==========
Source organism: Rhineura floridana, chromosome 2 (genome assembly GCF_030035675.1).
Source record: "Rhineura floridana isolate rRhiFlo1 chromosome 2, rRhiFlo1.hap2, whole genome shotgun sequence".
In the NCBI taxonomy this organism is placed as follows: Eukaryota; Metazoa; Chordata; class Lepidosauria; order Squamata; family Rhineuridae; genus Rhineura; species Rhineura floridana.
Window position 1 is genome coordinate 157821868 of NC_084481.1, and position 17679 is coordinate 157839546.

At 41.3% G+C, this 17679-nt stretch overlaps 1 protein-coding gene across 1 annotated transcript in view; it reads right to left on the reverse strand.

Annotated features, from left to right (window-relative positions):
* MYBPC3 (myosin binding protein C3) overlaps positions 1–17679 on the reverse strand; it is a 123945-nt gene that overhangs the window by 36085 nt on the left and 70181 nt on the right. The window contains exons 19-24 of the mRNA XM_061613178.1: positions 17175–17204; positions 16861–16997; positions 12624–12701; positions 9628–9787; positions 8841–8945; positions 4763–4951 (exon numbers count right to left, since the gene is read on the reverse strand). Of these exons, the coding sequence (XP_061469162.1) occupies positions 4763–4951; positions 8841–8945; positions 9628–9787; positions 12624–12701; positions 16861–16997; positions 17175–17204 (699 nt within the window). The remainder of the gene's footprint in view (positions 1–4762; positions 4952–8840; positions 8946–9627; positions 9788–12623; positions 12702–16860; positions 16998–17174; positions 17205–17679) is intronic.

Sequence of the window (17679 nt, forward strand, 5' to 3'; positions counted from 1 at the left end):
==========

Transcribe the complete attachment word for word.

Source organism: Rhineura floridana, chromosome 2 (genome assembly GCF_030035675.1).
Source record: "Rhineura floridana isolate rRhiFlo1 chromosome 2, rRhiFlo1.hap2, whole genome shotgun sequence".
In the NCBI taxonomy this organism is placed as follows: Eukaryota; Metazoa; Chordata; class Lepidosauria; order Squamata; family Rhineuridae; genus Rhineura; species Rhineura floridana.
Window position 1 is genome coordinate 157821868 of NC_084481.1, and position 17679 is coordinate 157839546.

At 41.3% G+C, this 17679-nt stretch overlaps 1 protein-coding gene across 1 annotated transcript in view; it reads right to left on the reverse strand.

Annotated features, from left to right (window-relative positions):
* MYBPC3 (myosin binding protein C3) overlaps positions 1–17679 on the reverse strand; it is a 123945-nt gene that overhangs the window by 36085 nt on the left and 70181 nt on the right. The window contains exons 19-24 of the mRNA XM_061613178.1: positions 17175–17204; positions 16861–16997; positions 12624–12701; positions 9628–9787; positions 8841–8945; positions 4763–4951 (exon numbers count right to left, since the gene is read on the reverse strand). Of these exons, the coding sequence (XP_061469162.1) occupies positions 4763–4951; positions 8841–8945; positions 9628–9787; positions 12624–12701; positions 16861–16997; positions 17175–17204 (699 nt within the window). The remainder of the gene's footprint in view (positions 1–4762; positions 4952–8840; positions 8946–9627; positions 9788–12623; positions 12702–16860; positions 16998–17174; positions 17205–17679) is intronic.

Sequence of the window (17679 nt, forward strand, 5' to 3'; positions counted from 1 at the left end):